In the Bahia de Navidad everyone is doing their part to stay safe and help each other. As some businesses close down, others stay open to keep the community safe and supplied with basic essentials and information regarding Covid-19.
If you plan on arriving by bus you will be greeted by teams of informed and prepared people waiting to take your temperature and give you clearance to go on your way.
If you wander about town you’ll see many community members doing their part, each in their own way.
Beyond providing food and medicine to those in need, and offering delivery, house calls and curbside pickup, you may see “sharing” tables dispersed throughout the town. These are set up by neighbors and friends who are encouraging residents to donate items so the needy can take what they need.
Julieta Powel’s sharing table is set up from 4-6 p.m. at the library (Biblioteca Publica) in Barra de Navidad, San Lucas 9, Fraccionamiento Pueblo Nuevo.
Dr. Pimienta Woo is spearheading an initiative to feed 4,000 families who may find themselves in financial difficulties during a serious pandemic.
“We are looking for food or cash donations to buy products and supplies locally that will help the neediest in the coming days,” Woo says.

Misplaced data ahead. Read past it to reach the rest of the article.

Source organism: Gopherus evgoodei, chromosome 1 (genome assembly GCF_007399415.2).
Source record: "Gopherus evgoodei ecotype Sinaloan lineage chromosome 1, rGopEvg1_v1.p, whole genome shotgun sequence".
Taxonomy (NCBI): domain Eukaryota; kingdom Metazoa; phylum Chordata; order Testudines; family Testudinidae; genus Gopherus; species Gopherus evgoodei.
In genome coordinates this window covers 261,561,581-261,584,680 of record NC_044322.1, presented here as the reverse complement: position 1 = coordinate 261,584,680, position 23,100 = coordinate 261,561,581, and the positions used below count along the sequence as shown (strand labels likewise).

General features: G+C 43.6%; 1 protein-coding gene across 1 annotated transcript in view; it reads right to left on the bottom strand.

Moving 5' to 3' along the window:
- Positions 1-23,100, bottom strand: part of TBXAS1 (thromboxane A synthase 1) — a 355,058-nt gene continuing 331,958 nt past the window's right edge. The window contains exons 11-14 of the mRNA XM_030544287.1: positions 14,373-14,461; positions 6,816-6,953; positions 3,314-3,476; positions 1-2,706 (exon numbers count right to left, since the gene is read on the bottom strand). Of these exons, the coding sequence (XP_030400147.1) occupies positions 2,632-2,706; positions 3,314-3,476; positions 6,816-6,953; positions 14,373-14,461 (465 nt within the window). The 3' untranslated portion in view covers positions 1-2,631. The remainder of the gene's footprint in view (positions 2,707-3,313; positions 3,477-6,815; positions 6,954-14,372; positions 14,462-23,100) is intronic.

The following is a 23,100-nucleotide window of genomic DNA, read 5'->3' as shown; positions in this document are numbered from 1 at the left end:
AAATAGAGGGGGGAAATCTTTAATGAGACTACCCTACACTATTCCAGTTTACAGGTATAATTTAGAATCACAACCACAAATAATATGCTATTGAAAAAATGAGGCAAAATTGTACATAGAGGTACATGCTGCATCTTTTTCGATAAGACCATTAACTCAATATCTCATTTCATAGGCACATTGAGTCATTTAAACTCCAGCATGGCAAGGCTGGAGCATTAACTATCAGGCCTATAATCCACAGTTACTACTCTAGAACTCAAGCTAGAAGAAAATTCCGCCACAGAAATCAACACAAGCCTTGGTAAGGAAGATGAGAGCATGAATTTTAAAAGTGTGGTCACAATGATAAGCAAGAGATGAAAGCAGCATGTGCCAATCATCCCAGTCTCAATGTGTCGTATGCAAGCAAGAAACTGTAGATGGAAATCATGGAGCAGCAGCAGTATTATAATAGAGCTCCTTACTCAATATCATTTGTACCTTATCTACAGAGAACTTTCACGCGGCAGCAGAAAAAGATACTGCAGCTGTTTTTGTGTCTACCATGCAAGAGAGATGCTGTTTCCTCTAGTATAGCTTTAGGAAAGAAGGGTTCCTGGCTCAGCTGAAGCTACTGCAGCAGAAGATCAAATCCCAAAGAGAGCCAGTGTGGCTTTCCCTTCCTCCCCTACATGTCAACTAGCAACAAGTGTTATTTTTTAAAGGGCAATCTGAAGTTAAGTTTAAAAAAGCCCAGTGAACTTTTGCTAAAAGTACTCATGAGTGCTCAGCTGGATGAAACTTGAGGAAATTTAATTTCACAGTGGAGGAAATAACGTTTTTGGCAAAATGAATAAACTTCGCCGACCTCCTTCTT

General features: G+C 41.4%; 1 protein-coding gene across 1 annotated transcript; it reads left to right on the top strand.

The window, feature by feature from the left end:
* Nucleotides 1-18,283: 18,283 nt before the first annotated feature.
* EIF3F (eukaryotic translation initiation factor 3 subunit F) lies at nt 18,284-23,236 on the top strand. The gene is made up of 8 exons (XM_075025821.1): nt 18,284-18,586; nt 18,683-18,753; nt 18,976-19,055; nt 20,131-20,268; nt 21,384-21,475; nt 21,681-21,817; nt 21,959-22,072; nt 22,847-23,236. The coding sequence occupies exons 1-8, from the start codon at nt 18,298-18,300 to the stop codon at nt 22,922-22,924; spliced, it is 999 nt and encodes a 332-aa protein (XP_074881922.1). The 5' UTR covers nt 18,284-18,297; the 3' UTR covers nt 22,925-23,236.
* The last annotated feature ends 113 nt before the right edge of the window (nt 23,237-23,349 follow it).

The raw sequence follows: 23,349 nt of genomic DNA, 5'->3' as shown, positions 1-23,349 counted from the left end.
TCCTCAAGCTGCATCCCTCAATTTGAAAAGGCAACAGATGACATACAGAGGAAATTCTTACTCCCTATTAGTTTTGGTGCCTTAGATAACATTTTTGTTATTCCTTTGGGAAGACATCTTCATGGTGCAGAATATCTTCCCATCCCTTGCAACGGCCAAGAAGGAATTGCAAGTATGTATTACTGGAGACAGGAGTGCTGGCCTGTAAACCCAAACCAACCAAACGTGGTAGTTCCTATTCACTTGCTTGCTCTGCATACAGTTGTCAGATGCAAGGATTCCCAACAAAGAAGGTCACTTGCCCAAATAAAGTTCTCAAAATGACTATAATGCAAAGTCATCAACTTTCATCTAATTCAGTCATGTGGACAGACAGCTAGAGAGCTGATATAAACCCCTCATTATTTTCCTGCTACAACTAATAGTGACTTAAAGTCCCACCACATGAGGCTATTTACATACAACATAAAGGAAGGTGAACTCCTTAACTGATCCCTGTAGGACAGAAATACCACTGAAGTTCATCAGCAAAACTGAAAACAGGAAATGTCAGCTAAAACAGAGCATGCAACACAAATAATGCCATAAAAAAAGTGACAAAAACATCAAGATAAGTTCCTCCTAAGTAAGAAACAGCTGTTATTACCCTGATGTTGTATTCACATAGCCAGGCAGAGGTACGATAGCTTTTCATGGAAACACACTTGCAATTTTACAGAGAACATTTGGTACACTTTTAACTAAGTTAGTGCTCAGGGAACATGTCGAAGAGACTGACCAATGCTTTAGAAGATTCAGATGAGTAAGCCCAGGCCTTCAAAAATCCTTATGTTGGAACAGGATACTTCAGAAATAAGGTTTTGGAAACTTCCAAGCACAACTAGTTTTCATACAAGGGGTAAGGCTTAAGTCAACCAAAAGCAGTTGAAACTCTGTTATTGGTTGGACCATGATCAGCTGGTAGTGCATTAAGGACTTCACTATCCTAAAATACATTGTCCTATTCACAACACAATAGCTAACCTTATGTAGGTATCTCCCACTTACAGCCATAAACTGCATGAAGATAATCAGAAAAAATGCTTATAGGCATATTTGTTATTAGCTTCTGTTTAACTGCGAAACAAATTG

In addition, Woo has organized and paid for the printing of 10,000 educational flyers that will be delivered house to house, outlining sanitation and behavioral recommendations.
Melaque Medicine Fund
Dawn Didi Aarons is helping with another initiative to get basic medicines to the local health center.
“When the Centro de Salud in Melaque announces that they are out of medicines, it will be difficult to acquire them quickly without a system in place,” Aarons says. “This is likely to happen if Covid-19 strikes hard. There are no medicines to cure the virus, but there are basic medicines to help people through. Access to these inexpensive medicines are often taken for granted, but not for a large percentage of people here. Poor families will not be able to purchase medicine. This fund is meant to help the health center to continue dispensing free medicine to those that need it.”
Aarons says the director of the Centro de Salud, has identified three medications that will likely be most useful: Paracetemol (Tylenol), Loratadina (Clariten) and Ambroxol (for phlegm).
“The owner of Similares pharmacies in the area has offered wholesale pricing and delivery directly to the centre,” says Aarons. “Our test order was a case of Paracetemol –350 boxes for 2,100 pesos – at a cost of six pesos per box. Retail prices in the area vary from 18 to 20 pesos per box. The delivery was smooth. Future deliveries will be based on need with continued communication with both the health center and pharmacy.”
“We offer 100-percent financial transparency,” she says. “A list of all donations and expenses are available upon request at any time.”